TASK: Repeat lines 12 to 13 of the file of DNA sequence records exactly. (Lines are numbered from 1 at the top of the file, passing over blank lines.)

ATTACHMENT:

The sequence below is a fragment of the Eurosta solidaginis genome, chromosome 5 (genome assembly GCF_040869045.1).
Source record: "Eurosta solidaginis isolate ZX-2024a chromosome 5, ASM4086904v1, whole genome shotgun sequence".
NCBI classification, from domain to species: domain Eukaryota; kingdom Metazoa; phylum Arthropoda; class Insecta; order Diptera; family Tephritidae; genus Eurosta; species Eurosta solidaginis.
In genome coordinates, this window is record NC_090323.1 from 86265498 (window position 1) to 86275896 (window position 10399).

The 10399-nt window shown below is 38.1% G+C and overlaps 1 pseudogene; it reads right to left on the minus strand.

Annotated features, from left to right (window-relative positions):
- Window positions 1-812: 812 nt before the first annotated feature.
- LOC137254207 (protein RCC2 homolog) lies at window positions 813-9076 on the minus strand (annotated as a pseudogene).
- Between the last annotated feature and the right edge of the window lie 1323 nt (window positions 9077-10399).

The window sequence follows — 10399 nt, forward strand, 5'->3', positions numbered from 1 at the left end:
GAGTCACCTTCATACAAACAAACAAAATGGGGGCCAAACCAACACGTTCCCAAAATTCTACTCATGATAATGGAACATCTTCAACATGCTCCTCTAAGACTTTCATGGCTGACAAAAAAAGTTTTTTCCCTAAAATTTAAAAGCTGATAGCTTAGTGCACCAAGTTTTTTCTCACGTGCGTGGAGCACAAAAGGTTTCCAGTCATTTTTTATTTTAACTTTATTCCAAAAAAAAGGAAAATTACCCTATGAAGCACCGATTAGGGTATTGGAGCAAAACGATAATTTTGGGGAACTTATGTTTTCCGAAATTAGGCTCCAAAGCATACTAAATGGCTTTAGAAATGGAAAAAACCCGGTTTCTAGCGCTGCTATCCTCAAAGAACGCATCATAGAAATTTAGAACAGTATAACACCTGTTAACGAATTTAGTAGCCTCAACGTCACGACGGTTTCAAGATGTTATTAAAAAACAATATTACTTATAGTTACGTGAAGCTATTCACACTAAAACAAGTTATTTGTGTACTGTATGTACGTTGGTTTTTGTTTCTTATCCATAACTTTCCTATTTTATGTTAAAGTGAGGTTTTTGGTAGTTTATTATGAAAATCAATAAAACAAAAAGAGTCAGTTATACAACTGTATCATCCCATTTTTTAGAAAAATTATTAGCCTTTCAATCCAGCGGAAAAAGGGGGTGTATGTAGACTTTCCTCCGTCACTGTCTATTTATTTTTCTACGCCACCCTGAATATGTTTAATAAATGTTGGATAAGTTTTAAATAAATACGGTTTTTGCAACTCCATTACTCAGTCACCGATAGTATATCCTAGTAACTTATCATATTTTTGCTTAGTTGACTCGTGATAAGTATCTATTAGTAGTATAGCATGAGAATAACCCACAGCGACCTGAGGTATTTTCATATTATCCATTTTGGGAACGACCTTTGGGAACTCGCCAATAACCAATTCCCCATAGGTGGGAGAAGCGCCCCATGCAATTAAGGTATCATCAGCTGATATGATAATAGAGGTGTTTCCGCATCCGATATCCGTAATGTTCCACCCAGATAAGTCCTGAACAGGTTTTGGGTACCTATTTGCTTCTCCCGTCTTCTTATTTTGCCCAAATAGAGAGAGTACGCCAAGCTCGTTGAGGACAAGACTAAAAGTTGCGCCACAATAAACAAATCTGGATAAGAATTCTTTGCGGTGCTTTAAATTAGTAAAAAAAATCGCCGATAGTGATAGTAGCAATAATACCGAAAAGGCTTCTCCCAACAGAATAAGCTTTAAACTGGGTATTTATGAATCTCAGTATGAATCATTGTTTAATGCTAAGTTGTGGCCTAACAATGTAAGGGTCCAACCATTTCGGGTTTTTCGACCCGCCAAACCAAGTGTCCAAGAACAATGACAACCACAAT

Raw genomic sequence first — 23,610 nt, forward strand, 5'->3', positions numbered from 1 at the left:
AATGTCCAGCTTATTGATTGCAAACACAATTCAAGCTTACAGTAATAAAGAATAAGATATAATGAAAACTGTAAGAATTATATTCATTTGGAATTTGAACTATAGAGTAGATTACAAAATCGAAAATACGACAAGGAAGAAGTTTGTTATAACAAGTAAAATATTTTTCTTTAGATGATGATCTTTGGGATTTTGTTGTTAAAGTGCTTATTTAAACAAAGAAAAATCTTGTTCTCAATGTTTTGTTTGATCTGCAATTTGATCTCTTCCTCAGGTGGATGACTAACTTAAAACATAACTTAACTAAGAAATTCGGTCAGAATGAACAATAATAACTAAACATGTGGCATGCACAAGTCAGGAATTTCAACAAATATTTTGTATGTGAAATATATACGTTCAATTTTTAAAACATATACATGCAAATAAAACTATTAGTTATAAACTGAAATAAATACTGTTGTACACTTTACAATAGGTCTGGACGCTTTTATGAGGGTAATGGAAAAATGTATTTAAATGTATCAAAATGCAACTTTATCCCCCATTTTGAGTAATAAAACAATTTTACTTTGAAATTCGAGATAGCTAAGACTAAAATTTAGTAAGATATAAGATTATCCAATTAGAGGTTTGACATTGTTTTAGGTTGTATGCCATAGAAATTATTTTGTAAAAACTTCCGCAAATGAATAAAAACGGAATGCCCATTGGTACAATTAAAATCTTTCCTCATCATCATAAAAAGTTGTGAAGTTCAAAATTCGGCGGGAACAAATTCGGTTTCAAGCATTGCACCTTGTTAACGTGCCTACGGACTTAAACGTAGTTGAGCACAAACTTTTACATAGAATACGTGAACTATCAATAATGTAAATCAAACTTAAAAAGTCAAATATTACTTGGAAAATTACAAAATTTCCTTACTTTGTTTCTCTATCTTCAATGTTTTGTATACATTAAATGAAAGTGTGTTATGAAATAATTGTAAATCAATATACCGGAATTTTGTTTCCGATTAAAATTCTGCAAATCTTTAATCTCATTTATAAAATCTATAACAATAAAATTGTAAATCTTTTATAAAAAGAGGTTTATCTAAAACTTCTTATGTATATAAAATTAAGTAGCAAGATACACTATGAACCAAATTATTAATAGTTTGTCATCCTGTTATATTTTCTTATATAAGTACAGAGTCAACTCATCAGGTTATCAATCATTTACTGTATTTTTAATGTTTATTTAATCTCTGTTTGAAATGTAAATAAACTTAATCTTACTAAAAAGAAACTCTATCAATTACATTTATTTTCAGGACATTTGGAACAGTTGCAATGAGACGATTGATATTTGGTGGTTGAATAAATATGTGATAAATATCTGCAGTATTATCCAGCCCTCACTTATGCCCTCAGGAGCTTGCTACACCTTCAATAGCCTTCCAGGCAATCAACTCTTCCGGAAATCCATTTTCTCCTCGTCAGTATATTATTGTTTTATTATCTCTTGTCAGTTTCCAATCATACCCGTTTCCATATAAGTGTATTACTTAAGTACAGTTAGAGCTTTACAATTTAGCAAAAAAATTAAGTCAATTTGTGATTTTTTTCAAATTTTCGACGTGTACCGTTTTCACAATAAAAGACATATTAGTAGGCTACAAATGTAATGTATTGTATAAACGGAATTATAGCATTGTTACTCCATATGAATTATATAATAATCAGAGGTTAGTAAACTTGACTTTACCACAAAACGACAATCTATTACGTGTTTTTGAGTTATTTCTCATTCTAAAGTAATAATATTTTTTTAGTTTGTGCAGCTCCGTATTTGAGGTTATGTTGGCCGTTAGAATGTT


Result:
Raw genomic sequence first — 23,610 nt, forward strand, 5'->3', positions numbered from 1 at the left:
AATGTCCAGCTTATTGATTGCAAACACAATTCAAGCTTACAGTAATAAAGAATAAGATATAATGAAAACTGTAAGAATTATATTCATTTGGAATTTGAACTATAGAGTAGATTACAAAATCGAAAATACGACAAGGAAGAAGTTTGTTATAACAAGTAAAATATTTTTCTTTAGATGATGATCTTTGGGATTTTGTTGTTAAAGTGCTTATTTAAACAAAGAAAAATCTTGTTCTCAATGTTTTGTTTGATCTGCAATTTGATCTCTTCCTCAGGTGGATGACTAACTTAAAACATAACTTAACTAAGAAATTCGGTCAGAATGAACAATAATAACTAAACATGTGGCATGCACAAGTCAGGAATTTCAACAAATATTTTGTATGTGAAATATATACGTTCAATTTTTAAAACATATACATGCAAATAAAACTATTAGTTATAAACTGAAATAAATACTGTTGTACACTTTACAATAGGTCTGGACGCTTTTATGAGGGTAATGGAAAAATGTATTTAAATGTATCAAAATGCAACTTTATCCCCCATTTTGAGTAATAAAACAATTTTACTTTGAAATTCGAGATAGCTAAGACTAAAATTTAGTAAGATATAAGATTATCCAATTAGAGGTTTGACATTGTTTTAGGTTGTATGCCATAGAAATTATTTTGTAAAAACTTCCGCAAATGAATAAAAACGGAATGCCCATTGGTACAATTAAAATCTTTCCTCATCATCATAAAAAGTTGTGAAGTTCAAAATTCGGCGGGAACAAATTCGGTTTCAAGCATTGCACCTTGTTAACGTGCCTACGGACTTAAACGTAGTTGAGCACAAACTTTTACATAGAATACGTGAACTATCAATAATGTAAATCAAACTTAAAAAGTCAAATATTACTTGGAAAATTACAAAATTTCCTTACTTTGTTTCTCTATCTTCAATGTTTTGTATACATTAAATGAAAGTGTGTTATGAAATAATTGTAAATCAATATACCGGAATTTTGTTTCCGATTAAAATTCTGCAAATCTTTAATCTCATTTATAAAATCTATAACAATAAAATTGTAAATCTTTTATAAAAAGAGGTTTATCTAAAACTTCTTATGTATATAAAATTAAGTAGCAAGATACACTATGAACCAAATTATTAATAGTTTGTCATCCTGTTATATTTTCTTATATAAGTACAGAGTCAACTCATCAGGTTATCAATCATTTACTGTATTTTTAATGTTTATTTAATCTCTGTTTGAAATGTAAATAAACTTAATCTTACTAAAAAGAAACTCTATCAATTACATTTATTTTCAGGACATTTGGAACAGTTGCAATGAGACGATTGATATTTGGTGGTTGAATAAATATGTGATAAATATCTGCAGTATTATCCAGCCCTCACTTATGCCCTCAGGAGCTTGCTACACCTTCAATAGCCTTCCAGGCAATCAACTCTTCCGGAAATCCATTTTCTCCTCGTCAGTATATTATTGTTTTATTATCTCTTGTCAGTTTCCAATCATACCCGTTTCCATATAAGTGTATTACTTAAGTACAGTTAGAGCTTTACAATTTAGCAAAAAAATTAAGTCAATTTGTGATTTTTTTCAAATTTTCGACGTGTACCGTTTTCACAATAAAAGACATATTAGTAGGCTACAAATGTAATGTATTGTATAAACGGAATTATAGCATTGTTACTCCATATGAATTATATAATAATCAGAGGTTAGTAAACTTGACTTTACCACAAAACGACAATCTATTACGTGTTTTTGAGTTATTTCTCATTCTAAAGTAATAATATTTTTTTAGTTTGTGCAGCTCCGTATTTGAGGTTATGTTGGCCGTTAGAATGTT